For our first couple of days we traveled into Paris, revisiting some of our favorite districts and landmarks. We had lunch at one of the many sidewalk bistros in the 5th district; the photo below was shot through the bistro’s open window.

Rue Saint Severin street sign_Paris_ June 9, 2014

After lunch, we walked back across the Seine, and made our way over to the second most recognizable landmark within Paris: Notre Dame.

Notre Dame_Front view_Paris_June 9, 2014

Notre Dame_Side view_Paris_June 9, 2014

Notre Dame_Rear view_Paris_June 9, 2014Within 10 minutes of taking the photos above (the less seen side and back views of Notre Dame), the gray clouds intensified, and rain began falling. This quickly sent everyone running for cover or for those prepared, reaching for their umbrellas. Nothing new for Paris in early June…

By the time Thursday rolled around, it was time for us to load up the car and head out towards Paris, then detour south towards the village of Amboise. Imagine our surprise at encountering the vehicles seen below, also heading south. Any thoughts as to their destination?

VW Vanagon outside Paris with Porsche 2014 graphics_Side view_June 12, 2014

VW Vanagon outside Paris with Porsche 2014 graphics_Rear view_June 12, 2014

After giving them a thumbs-up as we passed, we continued south towards our final destination. Our next stop however would require a slight detour, to another of France’s architecturally significant Cathedrals; Chartres. Since my wife had never visited Chartres, we decided to stop for a quick tour (this would mark my third visit).

Chartres cathedral, France_front view_June 12, 2014

Chartres cathedral, France_partially restored interior_altar view_June 12, 2014

Chartres cathedral, France_Restored leaded glass window_June 12, 2014

Our brief stop was well worth the time spent; Chartres immediately became one of my wife’s new favorite Cathedrals in France. And as the photos illustrate, the interior of the cathedral was undergoing a full restoration, with a high percentage of the walls, ceilings and stained glass windows having recently been restored, with the remaining areas still awaiting their turn. (Definitely a brighter appearing interior, and beautiful, vibrant leaded glass windows, noticeably improved over my last visit 12 years ago).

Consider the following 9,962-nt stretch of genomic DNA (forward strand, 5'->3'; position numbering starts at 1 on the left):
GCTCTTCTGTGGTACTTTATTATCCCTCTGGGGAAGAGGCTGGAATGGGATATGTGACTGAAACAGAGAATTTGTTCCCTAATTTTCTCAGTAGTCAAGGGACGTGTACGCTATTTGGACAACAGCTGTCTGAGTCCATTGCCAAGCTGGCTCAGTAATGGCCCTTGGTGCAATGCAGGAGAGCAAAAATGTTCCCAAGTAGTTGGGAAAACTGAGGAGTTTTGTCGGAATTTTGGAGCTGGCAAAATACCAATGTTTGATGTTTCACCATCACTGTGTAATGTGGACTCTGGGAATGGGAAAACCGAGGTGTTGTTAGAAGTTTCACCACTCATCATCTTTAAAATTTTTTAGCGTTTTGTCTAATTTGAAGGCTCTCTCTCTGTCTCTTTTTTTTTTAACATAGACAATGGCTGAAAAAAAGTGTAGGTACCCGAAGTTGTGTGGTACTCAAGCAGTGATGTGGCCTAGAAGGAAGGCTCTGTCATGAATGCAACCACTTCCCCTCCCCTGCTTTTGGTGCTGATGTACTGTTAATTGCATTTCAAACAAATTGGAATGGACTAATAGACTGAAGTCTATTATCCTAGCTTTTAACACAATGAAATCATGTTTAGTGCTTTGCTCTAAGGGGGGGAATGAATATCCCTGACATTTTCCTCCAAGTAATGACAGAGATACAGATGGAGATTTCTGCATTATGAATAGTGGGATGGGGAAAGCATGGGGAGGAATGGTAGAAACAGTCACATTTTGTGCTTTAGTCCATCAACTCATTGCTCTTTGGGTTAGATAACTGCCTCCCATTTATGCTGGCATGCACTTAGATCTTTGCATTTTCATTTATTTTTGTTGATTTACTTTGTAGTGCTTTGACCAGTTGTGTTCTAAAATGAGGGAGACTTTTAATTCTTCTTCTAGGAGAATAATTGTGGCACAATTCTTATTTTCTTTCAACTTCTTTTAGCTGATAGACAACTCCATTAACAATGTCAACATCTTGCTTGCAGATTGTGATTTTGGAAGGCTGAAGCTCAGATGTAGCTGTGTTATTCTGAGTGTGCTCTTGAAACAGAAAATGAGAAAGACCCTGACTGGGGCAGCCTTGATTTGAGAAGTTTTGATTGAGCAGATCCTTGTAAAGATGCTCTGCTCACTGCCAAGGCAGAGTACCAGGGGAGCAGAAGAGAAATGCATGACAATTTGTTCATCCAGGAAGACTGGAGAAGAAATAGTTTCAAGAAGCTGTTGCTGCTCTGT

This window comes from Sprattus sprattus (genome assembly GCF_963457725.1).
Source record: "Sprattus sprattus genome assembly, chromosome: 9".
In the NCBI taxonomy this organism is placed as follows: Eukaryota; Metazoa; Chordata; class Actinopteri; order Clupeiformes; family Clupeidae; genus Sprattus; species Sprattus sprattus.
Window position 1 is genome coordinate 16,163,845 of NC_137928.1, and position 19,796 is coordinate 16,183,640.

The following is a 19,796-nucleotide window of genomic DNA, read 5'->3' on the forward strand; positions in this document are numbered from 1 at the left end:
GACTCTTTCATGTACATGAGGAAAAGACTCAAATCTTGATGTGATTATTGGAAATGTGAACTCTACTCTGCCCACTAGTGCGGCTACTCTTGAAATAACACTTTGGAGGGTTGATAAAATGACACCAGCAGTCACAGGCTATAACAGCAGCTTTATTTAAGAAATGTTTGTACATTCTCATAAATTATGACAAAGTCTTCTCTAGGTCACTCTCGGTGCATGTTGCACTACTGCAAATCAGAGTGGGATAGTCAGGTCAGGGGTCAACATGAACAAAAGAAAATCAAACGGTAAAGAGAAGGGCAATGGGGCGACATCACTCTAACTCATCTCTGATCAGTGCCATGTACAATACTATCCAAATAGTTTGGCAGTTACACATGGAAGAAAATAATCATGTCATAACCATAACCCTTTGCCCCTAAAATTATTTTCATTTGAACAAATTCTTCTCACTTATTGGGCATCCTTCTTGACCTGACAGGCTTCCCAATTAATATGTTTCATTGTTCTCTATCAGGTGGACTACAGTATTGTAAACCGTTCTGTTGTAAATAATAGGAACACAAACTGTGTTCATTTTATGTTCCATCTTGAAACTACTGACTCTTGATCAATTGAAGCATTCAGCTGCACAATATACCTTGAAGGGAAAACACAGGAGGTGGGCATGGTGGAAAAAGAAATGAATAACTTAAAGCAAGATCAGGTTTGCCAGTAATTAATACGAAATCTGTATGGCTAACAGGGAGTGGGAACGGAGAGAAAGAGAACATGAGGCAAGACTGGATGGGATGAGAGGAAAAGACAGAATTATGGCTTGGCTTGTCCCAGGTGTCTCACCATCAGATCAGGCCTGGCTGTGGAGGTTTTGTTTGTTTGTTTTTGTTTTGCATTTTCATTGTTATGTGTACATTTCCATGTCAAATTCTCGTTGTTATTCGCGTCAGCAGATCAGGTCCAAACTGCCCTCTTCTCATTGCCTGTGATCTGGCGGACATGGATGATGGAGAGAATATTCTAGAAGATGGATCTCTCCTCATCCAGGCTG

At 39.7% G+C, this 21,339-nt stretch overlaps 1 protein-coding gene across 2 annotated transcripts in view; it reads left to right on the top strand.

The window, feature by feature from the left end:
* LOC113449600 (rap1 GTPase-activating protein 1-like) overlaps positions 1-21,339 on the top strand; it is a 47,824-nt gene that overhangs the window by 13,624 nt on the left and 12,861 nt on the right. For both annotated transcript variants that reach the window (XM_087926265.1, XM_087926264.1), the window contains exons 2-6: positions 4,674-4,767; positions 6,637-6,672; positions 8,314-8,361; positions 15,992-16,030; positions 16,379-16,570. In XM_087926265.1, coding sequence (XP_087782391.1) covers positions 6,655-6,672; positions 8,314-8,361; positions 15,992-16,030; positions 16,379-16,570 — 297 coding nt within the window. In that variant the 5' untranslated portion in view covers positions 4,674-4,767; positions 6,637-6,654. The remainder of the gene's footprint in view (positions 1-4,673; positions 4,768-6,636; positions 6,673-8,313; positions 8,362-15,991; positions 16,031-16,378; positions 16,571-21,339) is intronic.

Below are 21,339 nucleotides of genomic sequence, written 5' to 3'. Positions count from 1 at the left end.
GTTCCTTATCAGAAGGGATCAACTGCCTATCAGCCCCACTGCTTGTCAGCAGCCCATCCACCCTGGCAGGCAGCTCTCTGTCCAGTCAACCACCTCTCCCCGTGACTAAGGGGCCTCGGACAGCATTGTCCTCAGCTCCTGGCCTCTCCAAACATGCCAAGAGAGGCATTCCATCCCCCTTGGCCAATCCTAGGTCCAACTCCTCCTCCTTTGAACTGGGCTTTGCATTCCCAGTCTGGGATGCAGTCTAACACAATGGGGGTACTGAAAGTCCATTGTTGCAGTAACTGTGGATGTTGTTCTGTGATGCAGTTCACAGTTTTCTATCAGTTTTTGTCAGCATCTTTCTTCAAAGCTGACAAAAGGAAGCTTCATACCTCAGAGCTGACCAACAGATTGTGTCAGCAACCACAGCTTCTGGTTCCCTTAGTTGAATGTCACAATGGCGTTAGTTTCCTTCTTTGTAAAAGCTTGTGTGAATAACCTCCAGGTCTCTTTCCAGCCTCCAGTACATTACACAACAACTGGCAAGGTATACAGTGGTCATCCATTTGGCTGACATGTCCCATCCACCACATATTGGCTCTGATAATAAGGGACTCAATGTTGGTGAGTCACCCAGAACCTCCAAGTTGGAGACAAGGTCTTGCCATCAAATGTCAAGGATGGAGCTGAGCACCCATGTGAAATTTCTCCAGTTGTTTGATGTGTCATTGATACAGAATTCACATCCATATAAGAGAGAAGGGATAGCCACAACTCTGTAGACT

Once back on the road we continued south, and several hours later finally arrived at our destination in Amboise, despite one major road closure that sent us on a one hour detour. Amboise would become our new home base through the weekend, and for the next two days, residence at the 750 year old Chateau de Pray (below).

Chateau de Pray, Amboise France_Rear view_ June 12, 2014

On Friday morning, we ventured out to visit the nearby 16th century Renaissance palace, Chateau de Chenonceau (as seen below).

Chateau de Chenonceau_ tree lined entry_Amboise France_June 13, 2014

Chateau de Chenonceau_ view from the garden_Amboise France_June 13, 2014

Chateau de Chenonceau is reported to be the most visited Chateau in all of France, and given its sheer size, spectacular location, architectural and interior details as well as its history, it was easy to understand the attraction.

When the sun rose the following morning, it was now Saturday June 14, and time for me to make my long-awaited trek to Le Mans. After getting my wife checked into our next Chateau for the weekend, it was time to head off to the race that had been a lifelong dream. After programming the Le Mans race track into the cars navigation, I was literally off to the race. After driving for roughly 1-1/2 hours through the Loire Valley countryside, I was finally near my destination as seen below…

Highway to Le Mans_Le Mans race track roundabout_June 14, 2014

After navigating several more roundabouts, I spotted the roadway signage indicating the entrances to the different race track parking areas. Fortunately, my green (Vert) parking area was one of the first signs I encountered, and after following the signs, I found myself in one very long line…

Highway to Le Mans_Le Mans race track parking, Vert_June 14, 2014

One hour later, I was now parked in section M-1, and began collecting my camera gear in anticipation of the fulfillment of a lifelong dream; experiencing and creating a photographic record of my around the clock adventure at the 2014 24 Hours of Le Mans.

So with all of my gear stowed in my backpack, it was time for “Step One”; Finding the entrance into the race track. Fortunately, the entry structure was visible from the parking lot, and just a short hike from my car. As I approached, It quickly became obvious as to its function; the entry side was to the left, and the exit was to the right.